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Social Return on Investment - Value Map

The Value Map is central to an SROI analysis.  It is also known as a 'theory of change' or logic model and is the framework used to build the SROI model.  The research team synthesised the stakeholder engagements discussed in the previous chapter, together with evidence provided by stakeholders to produce a map of the inputs, outputs and outcomes arising from engagement in sport in Wales.  Figure 4.1 summarises the Value Map for Wales.  

The Value Map presented in Figure 4.1 is an inclusive summary of all the outcomes identified by the stakeholders, third party research and published grey literature, including the previous SROI study for Wales.  The quality of evidence for the different outcomes and domains varies considerably.  As the intended audience for this study includes Welsh Government, a high level of rigor was required. Therefore, the scope of the SROI study was narrowed to include only those outcomes that could be robustly evidenced.  This is consistent with the practice of most other population-level SROI studies.

In total, 15 outcomes were monetised in the SROI across four domains, including ten health outcomes, two outcomes related to subjective wellbeing and social capital and one outcome relating to the non-market benefits gained by organisations utilising sports volunteers.  The outcomes included in the Wales SROI are presented in Table 4.1.

Table 4.1.  Outcomes included in the SROI sport model for Wales

DomainOutcomePopulation group
HealthReduced risk of CHDAll participants 16 +
Reduced risk of strokeAll participants 16 +
Reduced risk of Type 2 diabetesAll participants 16 +
Reduced risk of breast cancerFemale participants 16 +
Reduced risk of colon cancerAll participants 16 +
Reduced risk of hip fractureAll participants 16 +
Reduced risk of back painAll participants 16 +
Reduced risk of depressionAll participants 16 +
Reduced risk of dementiaAll participants 16 +
Reduced risk of injuryAll participants 16 +
Subjective wellbeingImproved life satisfaction All participants 16 +
Improved life satisfaction Volunteers in sports clubs (16+)
Social CapitalImproved social capital (community networks, connections, and trust)All participants 16 +
Improved social capital (community networks, connections, and trust)Volunteers in sports clubs (16+)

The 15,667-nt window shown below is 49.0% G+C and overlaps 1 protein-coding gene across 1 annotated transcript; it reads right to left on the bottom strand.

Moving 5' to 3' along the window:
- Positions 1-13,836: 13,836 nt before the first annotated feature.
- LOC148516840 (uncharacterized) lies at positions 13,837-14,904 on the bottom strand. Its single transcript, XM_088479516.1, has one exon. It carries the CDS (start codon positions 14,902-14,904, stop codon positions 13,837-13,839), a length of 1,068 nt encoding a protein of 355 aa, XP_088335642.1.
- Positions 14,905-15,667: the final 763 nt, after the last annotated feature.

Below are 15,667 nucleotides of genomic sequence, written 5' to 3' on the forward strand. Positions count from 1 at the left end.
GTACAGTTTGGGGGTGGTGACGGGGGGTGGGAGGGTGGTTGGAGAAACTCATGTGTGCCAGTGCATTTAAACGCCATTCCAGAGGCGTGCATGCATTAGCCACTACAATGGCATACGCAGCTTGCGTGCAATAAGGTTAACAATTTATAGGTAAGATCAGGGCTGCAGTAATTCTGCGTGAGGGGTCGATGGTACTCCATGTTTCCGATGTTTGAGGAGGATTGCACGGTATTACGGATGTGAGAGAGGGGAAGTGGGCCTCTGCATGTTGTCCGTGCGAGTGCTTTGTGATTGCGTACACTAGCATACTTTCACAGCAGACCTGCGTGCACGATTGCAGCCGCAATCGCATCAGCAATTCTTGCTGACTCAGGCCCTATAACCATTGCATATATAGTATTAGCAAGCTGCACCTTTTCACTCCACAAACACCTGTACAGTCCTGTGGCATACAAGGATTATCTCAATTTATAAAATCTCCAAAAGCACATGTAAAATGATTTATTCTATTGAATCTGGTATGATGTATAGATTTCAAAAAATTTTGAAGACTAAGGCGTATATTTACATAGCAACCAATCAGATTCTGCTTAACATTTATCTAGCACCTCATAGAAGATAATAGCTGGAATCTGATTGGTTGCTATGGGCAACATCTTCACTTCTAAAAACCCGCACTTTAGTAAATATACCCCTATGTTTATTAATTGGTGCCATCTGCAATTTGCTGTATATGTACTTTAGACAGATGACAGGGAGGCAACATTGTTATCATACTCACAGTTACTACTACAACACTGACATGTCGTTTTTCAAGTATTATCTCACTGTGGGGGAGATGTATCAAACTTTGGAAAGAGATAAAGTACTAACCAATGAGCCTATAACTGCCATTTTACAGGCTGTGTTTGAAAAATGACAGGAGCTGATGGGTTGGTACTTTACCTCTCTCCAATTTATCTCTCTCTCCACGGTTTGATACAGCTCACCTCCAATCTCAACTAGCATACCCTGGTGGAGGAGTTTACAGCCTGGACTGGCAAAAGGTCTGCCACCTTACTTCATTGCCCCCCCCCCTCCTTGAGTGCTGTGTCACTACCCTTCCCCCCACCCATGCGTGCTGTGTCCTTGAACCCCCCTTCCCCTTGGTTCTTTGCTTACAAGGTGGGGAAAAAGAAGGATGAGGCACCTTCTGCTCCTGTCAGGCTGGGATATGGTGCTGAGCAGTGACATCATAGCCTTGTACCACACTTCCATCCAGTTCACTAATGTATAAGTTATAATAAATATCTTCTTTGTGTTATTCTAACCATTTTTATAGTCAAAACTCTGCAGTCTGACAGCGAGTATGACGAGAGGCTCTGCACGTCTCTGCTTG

OtherBenefits for sports organisations utilising volunteersAll volunteers (16+)

Figure 4.1: Value Map of sport in Wales

Stage 1Stage 2Stage 3
Who and how many?What do they invest?Summary of activitiesWhat changes? 

Public sector

-Welsh Government 

-Sport Wales

-Public Health Wales

-Local Authorities

-UK Sport


-Higher Education Institutions

Private sector

-Commercial sport providers

-Employers with sports facilities

Third sector

-Voluntary sports clubs 

-Sport and Leisure Trusts

-Sport NGBs

-Sport-related charities

-Sport for Development organisations


-Sports participants

-Sports volunteers 


-Funding (e.g., sport development, administration, and staff costs)

-Capital expenditure on sport infrastructure building and renovations; neighbourhood sport in Wales

-Participant expenditure (activity charges/fees; equipment costs; sport clothing and footwear; travel and other costs)


-Volunteer time

















Sport participation     

-Frequency of participation 

150 mins per week

30-149 mins per week

-Intensity of participation 

moderate or vigorous

Sport volunteering     

-Frequency of participation 

-Hours worked
















-Improved physical and mental health

-Increased sports injuries

Subjective wellbeing

-Improved life satisfaction

-Improved happiness 

-Increased / reduced worthwhileness

-Increased / reduced anxiety

Social capital

-Enhanced community cohesion

-Increased social inclusion

-Increased trust 


-Reduced anti-social behaviour


-Improved educational attainment

-Enhanced human capital


Benefits for sports organisations utilising volunteers